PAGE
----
(HC) Herrera v Cash, No. 1:2011cv00521 - Document 8 (E.D. Cal. 2011)

Court Description: ORDER Granting in Part Petitioner's Motion for a Stay of the Proceedings 3 ; ORDER Granting Petitioner Thirty Days from the Date of Service of this Order to Withdraw Petitioner's Unexhausted Claim and Seek a Kelly Stay of the Remaining Claim; INFORMATIONAL ORDER to Petitioner Concerning Dismissal if Unexhausted Claims are Not Withdrawn, signed by Magistrate Judge Sandra M. Snyder on 4/6/11. (Verduzco, M)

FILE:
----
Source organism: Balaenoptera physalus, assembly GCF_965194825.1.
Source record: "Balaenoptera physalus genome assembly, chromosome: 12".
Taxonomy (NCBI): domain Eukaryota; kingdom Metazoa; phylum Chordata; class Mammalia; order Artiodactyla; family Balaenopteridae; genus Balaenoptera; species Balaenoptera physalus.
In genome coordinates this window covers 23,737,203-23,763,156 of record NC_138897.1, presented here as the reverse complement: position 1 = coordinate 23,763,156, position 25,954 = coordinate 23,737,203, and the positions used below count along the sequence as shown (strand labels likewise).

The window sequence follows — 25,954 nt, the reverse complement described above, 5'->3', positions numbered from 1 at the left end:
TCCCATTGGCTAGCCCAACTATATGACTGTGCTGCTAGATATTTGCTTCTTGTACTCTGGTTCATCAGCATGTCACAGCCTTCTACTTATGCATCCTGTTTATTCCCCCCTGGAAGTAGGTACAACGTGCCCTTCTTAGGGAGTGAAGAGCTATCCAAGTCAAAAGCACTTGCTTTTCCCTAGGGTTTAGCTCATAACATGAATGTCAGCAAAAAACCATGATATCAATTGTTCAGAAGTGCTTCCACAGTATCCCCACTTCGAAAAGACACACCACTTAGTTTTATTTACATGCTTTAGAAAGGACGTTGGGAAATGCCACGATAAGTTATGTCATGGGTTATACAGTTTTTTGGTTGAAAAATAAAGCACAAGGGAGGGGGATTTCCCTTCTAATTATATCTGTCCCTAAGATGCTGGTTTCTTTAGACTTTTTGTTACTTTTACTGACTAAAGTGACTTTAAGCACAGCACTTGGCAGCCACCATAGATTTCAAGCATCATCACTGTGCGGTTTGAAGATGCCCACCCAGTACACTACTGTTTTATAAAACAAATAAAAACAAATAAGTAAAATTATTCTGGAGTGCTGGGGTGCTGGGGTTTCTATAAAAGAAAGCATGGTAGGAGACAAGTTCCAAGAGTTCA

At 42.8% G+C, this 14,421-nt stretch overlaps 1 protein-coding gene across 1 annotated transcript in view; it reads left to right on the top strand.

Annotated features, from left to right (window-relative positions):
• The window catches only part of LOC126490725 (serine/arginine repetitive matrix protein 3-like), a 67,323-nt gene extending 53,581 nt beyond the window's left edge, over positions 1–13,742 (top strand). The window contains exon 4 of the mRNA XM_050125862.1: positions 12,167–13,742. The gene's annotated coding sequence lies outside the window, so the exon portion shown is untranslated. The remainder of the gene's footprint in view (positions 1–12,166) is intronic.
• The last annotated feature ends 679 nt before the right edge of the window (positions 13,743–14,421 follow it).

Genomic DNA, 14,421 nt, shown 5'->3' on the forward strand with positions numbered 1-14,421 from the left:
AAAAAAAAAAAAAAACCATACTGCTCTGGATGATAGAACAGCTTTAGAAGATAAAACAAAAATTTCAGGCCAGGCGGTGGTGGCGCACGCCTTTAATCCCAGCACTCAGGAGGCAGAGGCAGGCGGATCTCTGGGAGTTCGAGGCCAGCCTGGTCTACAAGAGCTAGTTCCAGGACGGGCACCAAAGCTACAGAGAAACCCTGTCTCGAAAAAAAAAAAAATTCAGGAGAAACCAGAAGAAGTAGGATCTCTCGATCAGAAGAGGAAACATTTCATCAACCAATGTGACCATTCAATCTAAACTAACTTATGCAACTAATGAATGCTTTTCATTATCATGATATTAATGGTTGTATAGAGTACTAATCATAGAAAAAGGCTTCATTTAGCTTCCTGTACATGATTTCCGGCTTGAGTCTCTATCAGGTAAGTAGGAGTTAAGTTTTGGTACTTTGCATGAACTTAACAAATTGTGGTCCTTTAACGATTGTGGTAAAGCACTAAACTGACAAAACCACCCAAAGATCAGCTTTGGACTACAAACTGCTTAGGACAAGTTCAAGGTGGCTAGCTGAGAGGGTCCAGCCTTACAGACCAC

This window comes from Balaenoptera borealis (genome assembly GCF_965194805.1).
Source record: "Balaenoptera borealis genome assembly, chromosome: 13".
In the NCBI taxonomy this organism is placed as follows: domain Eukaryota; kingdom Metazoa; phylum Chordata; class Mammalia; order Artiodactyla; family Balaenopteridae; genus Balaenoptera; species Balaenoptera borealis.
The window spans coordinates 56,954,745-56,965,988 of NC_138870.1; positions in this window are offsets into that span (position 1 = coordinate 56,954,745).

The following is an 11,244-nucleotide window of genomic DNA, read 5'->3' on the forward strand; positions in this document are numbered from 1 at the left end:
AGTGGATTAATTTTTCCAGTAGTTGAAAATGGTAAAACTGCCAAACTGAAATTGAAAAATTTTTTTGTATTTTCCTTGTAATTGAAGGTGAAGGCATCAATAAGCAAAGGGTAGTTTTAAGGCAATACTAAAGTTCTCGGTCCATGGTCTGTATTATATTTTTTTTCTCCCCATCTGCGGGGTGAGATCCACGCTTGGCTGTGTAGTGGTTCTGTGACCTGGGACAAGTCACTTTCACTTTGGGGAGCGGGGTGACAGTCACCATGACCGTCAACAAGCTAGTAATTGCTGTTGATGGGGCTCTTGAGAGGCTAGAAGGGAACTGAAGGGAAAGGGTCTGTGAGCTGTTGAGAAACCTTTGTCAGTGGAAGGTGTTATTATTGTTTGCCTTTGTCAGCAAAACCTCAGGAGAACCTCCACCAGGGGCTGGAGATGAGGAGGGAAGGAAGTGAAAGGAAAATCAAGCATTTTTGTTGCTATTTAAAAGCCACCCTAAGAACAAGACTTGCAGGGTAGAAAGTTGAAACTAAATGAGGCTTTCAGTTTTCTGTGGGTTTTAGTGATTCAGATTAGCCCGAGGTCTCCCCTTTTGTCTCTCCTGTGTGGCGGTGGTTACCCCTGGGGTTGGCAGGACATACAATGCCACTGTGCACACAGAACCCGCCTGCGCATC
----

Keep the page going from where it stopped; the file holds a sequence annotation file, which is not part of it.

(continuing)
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(HC) Herrera v Cash Doc. 8 1 2 3 4 5 6 UNITED STATES DISTRICT COURT 7 EASTERN DISTRICT OF CALIFORNIA 8 9 10 CARLOS HERRERA, 11 ) ) ) ) ) ) ) Petitioner, 12 v. 13 WARDEN CASH, ) 14 Respondent. 15 ) ) ) ) 1:11-cv—00521–SMS-HC ORDER GRANTING IN PART PETITIONER’S MOTION FOR A STAY OF THE PROCEEDINGS (Doc. 3) ORDER GRANTING PETITIONER THIRTY (30) DAYS FROM THE DATE OF SERVICE OF THIS ORDER TO WITHDRAW PETITIONER’S UNEXHAUSTED CLAIM AND SEEK A KELLY STAY OF THE REMAINING CLAIM 16 INFORMATIONAL ORDER TO PETITIONER CONCERNING DISMISSAL IF UNEXHAUSTED CLAIMS ARE NOT WITHDRAWN 17 18 19 Petitioner is a state prisoner proceeding pro se and in 20 forma pauperis with a petition for writ of habeas corpus pursuant 21 to 28 U.S.C. § 2254. The matter has been referred to the 22 Magistrate Judge pursuant to 28 U.S.C. § 636(b)(1) and Local 23 Rules 302 and 304. Pending before the Court is the petition, 24 which was filed on March 21, 2011, and transferred to this 25 division of this Court on March 38, 2011. Also pending is 26 Petitioner’s motion for a stay of the proceedings filed on March 27 21, 2011. 28 1 Dockets.Justia.com 1 I. Screening the Petition 2 Rule 4 of the Rules Governing § 2254 Cases in the United 3 States District Courts (Habeas Rules) requires the Court to make 4 a preliminary review of each petition for writ of habeas corpus. 5 The Court must summarily dismiss a petition "[i]f it plainly 6 appears from the petition and any attached exhibits that the 7 petitioner is not entitled to relief in the district court....” 8 Habeas Rule 4; O’Bremski v. Maass, 915 F.2d 418, 420 (9th Cir. 9 1990); see also Hendricks v. Vasquez, 908 F.2d 490 (9th Cir. 10 1990). 11 grounds of relief available to the Petitioner; 2) state the facts 12 supporting each ground; and 3) state the relief requested. 13 Notice pleading is not sufficient; rather, the petition must 14 state facts that point to a real possibility of constitutional 15 error. 16 O’Bremski v. Maass, 915 F.2d at 420 (quoting Blackledge v. 17 Allison, 431 U.S. 63, 75 n. 7 (1977)). 18 that are vague, conclusory, or palpably incredible are subject to 19 summary dismissal. 20 Cir. 1990). 21 Habeas Rule 2(c) requires that a petition 1) specify all Rule 4, Advisory Committee Notes, 1976 Adoption; Allegations in a petition Hendricks v. Vasquez, 908 F.2d 490, 491 (9th Further, the Court may dismiss a petition for writ of habeas 22 corpus either on its own motion under Habeas Rule 4, pursuant to 23 the respondent's motion to dismiss, or after an answer to the 24 petition has been filed. 25 8, 1976 Adoption; see, Herbst v. Cook, 260 F.3d 1039, 1042-43 26 (9th Cir. 2001). Advisory Committee Notes to Habeas Rule 27 A petition for habeas corpus should not be dismissed without 28 leave to amend unless it appears that no tenable claim for relief 2 1 can be pleaded were such leave granted. 2 F.2d 13, 14 (9th Cir. 1971). 3 Jarvis v. Nelson, 440 Here, Petitioner, an inmate of the California State Prison 4 in Los Angeles County at Lancaster, alleges that he is serving a 5 sentence of twenty-five (25) years to life imposed in the Kings 6 County Superior Court after a conviction in 1995 of possessing a 7 sharp instrument in prison in violation of Cal. Pen. Code § 4502. 8 (Pet. 1.) 9 violation of its “Brady” duty, the state failed to disclose Petitioner raises the following claims: 1) in 10 favorable evidence useful for impeachment consisting of a) 11 information unavailable to Petitioner, who was unable to connect 12 to the internet, that Correctional Officer Jennings, a key 13 witness in Petitioner’s trial, and other correctional personnel 14 were being investigated by the FBI and/or indicted for criminal 15 misconduct relating to staging inmate fights and violence for 16 recreation and then falsifying written reports as part of a 17 cover-up at the time of Petitioner’s conduct of possessing a 18 weapon, which he now alleges and at sentencing alleged was 19 possessed for self-defense, b) information concerning attacks on 20 Petitioner, and c) unspecified confidential records; and 2) 21 ineffective assistance of trial counsel, who failed to 22 investigate Petitioner’s claims of self-defense, permit 23 Petitioner to testify, and offer evidence of the threat to 24 Petitioner’s safety at trial and sentencing, based on counsel’s 25 failure to discover evidence that the prosecution’s key witness, 26 Jennings, was under federal indictment for orchestrating fights 27 among prisoners before Petitioner was discovered with a sharp 28 instrument, which he alleged he possessed in self-defense. 3 (Pet. 1 1-25; Mot. [doc. 3], 3.) 2 and reversal of his conviction. 3 4 Petitioner seeks an evidentiary hearing (Pet. 7.) Petitioner alleges in his motion to stay the proceedings that he was sentenced on July 12, 1995. (Mot. [doc. 3], 2.) 5 II. 6 A petitioner who is in state custody and wishes to challenge 7 collaterally a conviction by a petition for writ of habeas corpus 8 must exhaust state judicial remedies. 9 The exhaustion doctrine is based on comity to the state court and Failure to Exhaust State Court Remedies 28 U.S.C. § 2254(b)(1). 10 gives the state court the initial opportunity to correct the 11 state's alleged constitutional deprivations. 12 Thompson, 501 U.S. 722, 731 (1991); Rose v. Lundy, 455 U.S. 509, 13 518 (1982); Buffalo v. Sunn, 854 F.2d 1158, 1162-63 (9th Cir. 14 1988). 15 Coleman v. A petitioner can satisfy the exhaustion requirement by 16 providing the highest state court with the necessary jurisdiction 17 a full and fair opportunity to consider each claim before 18 presenting it to the federal court, and demonstrating that no 19 state remedy remains available. 20 275-76 (1971); Johnson v. Zenon, 88 F.3d 828, 829 (9th Cir. 21 1996). 22 was given a full and fair opportunity to hear a claim if the 23 petitioner has presented the highest state court with the claim's 24 factual and legal basis. 25 (1995) (legal basis); Kenney v. Tamayo-Reyes, 504 U.S. 1, 9-10 26 (1992), superceded by statute as stated in Williams v. Taylor, 27 529 U.S. 362 (2000) (factual basis). 28 Picard v. Connor, 404 U.S. 270, A federal court will find that the highest state court Duncan v. Henry, 513 U.S. 364, 365 Additionally, the petitioner must have specifically told the 4 1 state court that he was raising a federal constitutional claim. 2 Duncan, 513 U.S. at 365-66; Lyons v. Crawford, 232 F.3d 666, 669 3 (9th Cir.2000), amended, 247 F.3d 904 (9th Cir. 2001); Hiivala v. 4 Wood, 195 F.3d 1098, 1106 (9th Cir. 1999); Keating v. Hood, 133 5 F.3d 1240, 1241 (9th Cir. 1998). 6 Supreme Court reiterated the rule as follows: 7 8 9 10 11 12 13 14 In Duncan, the United States In Picard v. Connor, 404 U.S. 270, 275...(1971), we said that exhaustion of state remedies requires that petitioners "fairly presen[t]" federal claims to the state courts in order to give the State the "'opportunity to pass upon and correct’ alleged violations of the prisoners' federal rights" (some internal quotation marks omitted). If state courts are to be given the opportunity to correct alleged violations of prisoners' federal rights, they must surely be alerted to the fact that the prisoners are asserting claims under the United States Constitution. If a habeas petitioner wishes to claim that an evidentiary ruling at a state court trial denied him the due process of law guaranteed by the Fourteenth Amendment, he must say so, not only in federal court, but in state court. 15 Duncan, 513 U.S. at 365-366. The Ninth Circuit examined the rule 16 further in Lyons v. Crawford, 232 F.3d 666, 668-69 (9th Cir. 17 2000), as amended by Lyons v. Crawford, 247 F.3d 904, 904-05 (9th 18 Cir. 2001), stating: 19 20 21 22 23 24 25 26 27 28 Our rule is that a state prisoner has not "fairly presented" (and thus exhausted) his federal claims in state court unless he specifically indicated to that court that those claims were based on federal law. See, Shumway v. Payne, 223 F.3d 982, 987-88 (9th Cir. 2000). Since the Supreme Court's decision in Duncan, this court has held that the petitioner must make the federal basis of the claim explicit either by citing federal law or the decisions of federal courts, even if the federal basis is "self-evident," Gatlin v. Madding, 189 F.3d 882, 889 (9th Cir. 1999) (citing Anderson v. Harless, 459 U.S. 4, 7... (1982), or the underlying claim would be decided under state law on the same considerations that would control resolution of the claim on federal grounds, see, e.g., Hiivala v. Wood, 195 F.3d 1098, 1106-07 (9th Cir. 1999); Johnson v. Zenon, 88 F.3d 828, 830-31 (9th Cir. 1996); Crotts, 73 F.3d at 865. 5 1 2 3 ... In Johnson, we explained that the petitioner must alert the state court to the fact that the relevant claim is a federal one without regard to how similar the state and federal standards for reviewing the claim may be or how obvious the violation of federal law is. 4 Lyons v. Crawford, 232 F.3d 666, 668-69 (9th Cir. 2000), as 5 amended by Lyons v. Crawford, 247 F.3d 904, 904-05 (9th Cir. 6 2001). 7 A federal court cannot entertain a petition that is “mixed,” 8 or which contains both exhausted and unexhausted claims. Rose v. 9 Lundy, 455 U.S. 509, 510 (1982). A district court must dismiss a 10 mixed petition; however, it must give the petitioner the choice 11 of returning to state court to exhaust his claims or of amending 12 or resubmitting the habeas petition to present only exhausted 13 claims. Rose v. Lundy, 455 U.S. at 510 (1982); Jefferson v. 14 Budge, 419 F.3d 1013, 1016 (9th Cir. 2005). In other words, 15 petitioners who file mixed petitions must either withdraw any 16 unexhausted claims and proceed only on the exhausted claims, or 17 dismiss the entire mixed petition and return later to federal 18 court with a new petition containing only exhausted claims. 19 Jackson v. Roe, 425 F.3d 654, 658-659 (9th Cir. 2005); see James 20 v. Giles, 221 F.3d 1074, 1077-78 (9th Cir. 2000). 21 Here, Petitioner has provided the Court with a copy of an 22 order of the California Supreme Court in case no. S172264 dated 23 March 30, 2010, denying Petitioner’s petition for writ of habeas 24 corpus. (Pet. 11.) 25 However, Petitioner alleges that his second ground 26 concerning ineffective assistance of counsel is presently pending 27 before the California Court of Appeal, Fifth Appellate District, 28 6 1 in case no. F061158. 2 to exhaust his claim concerning the ineffective assistance of 3 counsel. Thus, Petitioner admits that he has failed 4 III. 5 Petitioner moves for a stay of the proceedings because he Motion for Stay of the Proceedings 6 alleges that his claim concerning the alleged incompetence of 7 trial counsel is presently pending before the California Court of 8 Appeal, Fifth Appellate District, in case no. F061158. 9 (Pet. 3.) Reference to entries for case no. F061158 on the official 10 website of the California Courts reveals that a claim concerning 11 the ineffective assistance of trial counsel was pending before 12 the California Court of Appeal, Fifth Appellate District (DCA) 13 until March 24, 2011, at which time the petition was denied 14 without prejudice by an order which stated: 15 16 17 18 19 20 21 22 23 24 The “Petition for Writ of Habeas Corpus” filed on October 27, 2010, is denied without prejudice. Petitioner has failed to describe any of the incidents which occurred prior to the discovery of the razor by prison staff to show that he believed he had to arm himself in selfdefense. Thus, petitioner has failed to meet his burden under People v. Duvall (1995) 9 Cal. 4th 474, 474, of providing a sufficient factual context to support his contention that trial counsel’s failure to investigate deprived him of a defense or significant impeachment evidence. In its order denying petitioner’s petition for writ of habeas corpus in case No. 0435356, this court informed petitioner that he had to explain his delay in raising issues on habeas corpus. The facts which caused petitioner to arm himself with the razor were necessarily known to petitioner before it was discovered by prison staff. Petitioner has failed to explain why he did not file a petition for writ of habeas corpus based on his personal knowledge until many years after his trial. 25 In re Carlos Herrera on Habeas Corpus, case no. F061158, order 26 27 28 7 1 denying petition filed on March 24, 2011.1 2 The Court takes judicial notice that the official website 3 for California Appellate Courts reflects that no proceeding 4 concerning Petitioner is pending before the California appellate 5 courts at the present time. 6 In his motion for a stay, Petitioner contends that 7 successful resolution of any of his claims will moot further 8 proceedings in this Court. 9 permission to amend the petition at a later date to include the 10 newly exhausted claim should relief not be granted in the state 11 courts. 12 limitations of 28 U.S.C. § 2254(d) began to run on June 30, 2010, 13 ninety days after the Supreme Court’s denial of an earlier habeas 14 petition on March 30, 2010. 15 (Mot. 4.) (Mot. 4.) Petitioner seeks Petitioner contends that one-year statute of (Mot. 6.) Petitioner inconsistently asserts in the motion for a stay 16 that although his presently filed petition contains only fully 17 exhausted claims, he seeks to stay the present petition and amend 18 it to add a claim after the state court has passed on it. 19 6.) 20 21 A. (Mot. Legal Standards A district court has discretion to stay a petition which it 22 may validly consider on the merits. 23 269, 276 (2005); 24 2009). Rhines v. Weber, 544 U.S. King v. Ryan, 564 F.3d 1133, 1138-39 (9th Cir. A petition may be stayed either under Rhines, or under 25 26 27 28 1 The Court may take judicial notice of facts that are capable of accurate and ready determination by resort to sources whose accuracy cannot reasonably be questioned, including undisputed information posted on official web sites. Fed. R. Evid. 201(b); United States v. Bernal-Obeso, 989 F.2d 331, 333 (9th Cir. 1993); Daniels-Hall v. National Education Association –F.3d -, 2010 WL 5141247, *4 (No. 08-35531, 9th Cir. Dec. 20, 2010). 8 1 Kelly v. Small, 315 F.3d 1063 (9th Cir. 2003). 2 F.3d 1133, 1138-41 (9th Cir. 2009). 3 King v. Ryan, 564 Under Rhines, the Court has discretion to stay proceedings; 4 however, this discretion is circumscribed by the Antiterrorism 5 and Effective Death Penalty Act of 1996 (AEDPA). 6 U.S. at 276-77. 7 abeyance [is] available only in limited circumstances” and “is 8 only appropriate when the district court determines there was 9 good cause for the petitioner’s failure to exhaust his claims 10 Rhines, 544 In light of AEDPA’s objectives, “stay and first in state court.” Id. at 277-78. 11 A petition may also be stayed pursuant to the procedure set 12 forth by the Ninth Circuit in Kelly v. Small, 315 F.3d 1063 (9th 13 Cir. 2003). 14 files an amended petition deleting the unexhausted claims; 2) the 15 district court stays and holds in abeyance the fully exhausted 16 petition; and 3) the petitioner later amends the petition to 17 include the newly exhausted claims. 18 1133, 1135 (9th Cir. 2009). 19 allowed if the additional claims are timely. 20 21 B. Under this three-step procedure: 1) the petitioner See, King v. Ryan, 564 F.3d However, the amendment is only Id. at 1140-41. Petitioner’s Motion Petitioner does not appear to be requesting a stay pursuant 22 to Rhines v. Weber, 544 U.S. 269, 276 (2005). 23 Petitioner offers to withdraw his unexhausted claim, and then 24 seeks to amend the petition to add the exhausted claim after 25 conclusion of state court proceedings.2 This is because 26 27 28 2 The Court notes that if Petitioner did intend to seek a stay pursuant to Rhines, it does not appear that Petitioner has shown good cause. The Supreme Court has not articulated what constitutes good cause under Rhines, but it has stated that “[a] petitioner's reasonable confusion about whether a state filing would be timely 9 1 Because Petitioner offers to withdraw his unexhausted claim, 2 it appears that Petitioner is seeking a stay pursuant to Kelly. 3 A Kelly stay is effected in three steps: 4 file an amended petition deleting the unexhausted claims; 2) the 5 district court will stay and hold in abeyance the fully exhausted 6 petition; and 3) the petitioner will later amend the petition to 7 include the newly exhausted claims. 8 1133, 1135 (9th Cir. 2009). 9 allowed if the additional claims are timely. 10 1) the petitioner must See, King v. Ryan, 564 F.3d However, the amendment is only Id. at 1140-41. The Court notes that it is unclear whether Petitioner will 11 have sufficient time to be able to exhaust his unexhausted 12 claims. 13 imparted in a King/Kelly stay, nor are the exhausted claims 14 adjudicated in this Court during the pendency of such a stay. 15 Further, the undersigned is not making any determination at this 16 time that Petitioner can timely exhaust any claims prior to the 17 expiration of the statute of limitations. 18 However, no statute of limitations protection is Here, the petition appears to contain one exhausted claim 19 and one claim that has not been exhausted. 20 given an opportunity to withdraw the second claim in his petition Petitioner will be 21 22 23 24 25 26 27 28 will ordinarily constitute ‘good cause’ for him to file” a “protective” petition in federal court. Pace v. DiGuglielmo, 544 U.S. 408, 416 (2005). The Ninth Circuit has held that the standard is a less stringent one than that for good cause to establish equitable tolling, which requires that extraordinary circumstances beyond a petitioner's control be the proximate cause of any delay. Jackson v. Roe, 425 F.3d 654, 661-62 (9th Cir. 2005). The Ninth Circuit has recognized, however, that “a stay-and-abeyance should be available only in limited circumstances.” Id. at 661 (internal quotation marks omitted); see, Wooten v. Kirkland, 540 F.3d 1019, 1024 (9th Cir. 2008), cert. denied, --- U.S. ----, 129 S.Ct. 2771, 174 L.Ed.2d 276 (2009) (concluding that a petitioner’s impression that counsel had exhausted a claim did not demonstrate good cause). Here, Petitioner’s claim concerning ineffective assistance is related to the Brady claim; Petitioner’s knowledge of the existence of the Brady claim would seem to include an understanding of counsel’s alleged failings or omissions with respect to the Brady evidence. It would appear that Petitioner had an opportunity to exhaust both claims at one time. Petitioner has not shown why he did not exhaust the counsel claim at the same time that he exhausted the Brady claim. 10 1 concerning ineffective assistance of counsel, which is 2 unexhausted, and to have the fully exhausted petition stayed 3 pending exhaustion of the other claim in state court. 4 must dismiss the petition without prejudice unless Petitioner 5 withdraws the unexhausted claims and proceeds with the exhausted 6 claims in lieu of suffering dismissal. The Court 7 IV. 8 Accordingly, it is hereby ORDERED that: 9 1) Petitioner’s request to proceed to effect a stay pursuant 10 11 Disposition to Kelly v. Small is GRANTED in part; and 2) Petitioner is GRANTED thirty (30) days from the date of 12 service of this order to file a motion to withdraw his 13 unexhausted claim and to seek a stay of the fully exhausted 14 petition; and 15 3) Petitioner is INFORMED that in the event Petitioner does 16 not file such a motion, the Court will assume Petitioner desires 17 to return to state court to exhaust the unexhausted claims and 18 will therefore dismiss the entire petition without prejudice. 19 In an abundance of caution, the Court further informs 20 Petitioner that a dismissal for failure to exhaust will not 21 itself bar him from returning to federal court after exhausting 22 his available state remedies. 23 Petitioner will not be subject to the one-year statute of 24 limitations imposed by 28 U.S.C. § 2244(d). 25 limitations period is tolled while a properly filed request for 26 collateral review is pending in state court, 28 U.S.C. § 27 2244(d)(2), it is not tolled for the time an application is 28 pending in federal court. However, this does not mean that Although the Duncan v. Walker, 533 U.S. 167, 172 11 1 (2001). 2 3 Petitioner is further informed that the Supreme Court has held in pertinent part: 4 [I]n the habeas corpus context it would be appropriate for an order dismissing a mixed petition to instruct an applicant that upon his return to federal court he is to bring only exhausted claims. See Fed. Rules Civ. Proc. 41(a) and (b). Once the petitioner is made aware of the exhaustion requirement, no reason exists for him not to exhaust all potential claims before returning to federal court. The failure to comply with an order of the court is grounds for dismissal with prejudice. Fed. Rules Civ. Proc. 41(b). 5 6 7 8 9 Slack v. McDaniel, 529 U.S. 473, 489 (2000). Therefore, 10 Petitioner is forewarned that in the event he returns to federal 11 court and files a mixed petition of exhausted and unexhausted 12 claims, the petition may be dismissed with prejudice. 13 14 IT IS SO ORDERED. 15 16 Dated: icido3 April 6, 2011 /s/ Sandra M. Snyder UNITED STATES MAGISTRATE JUDGE 17 18 19 20 21 22 23 24 25 26 27 28 12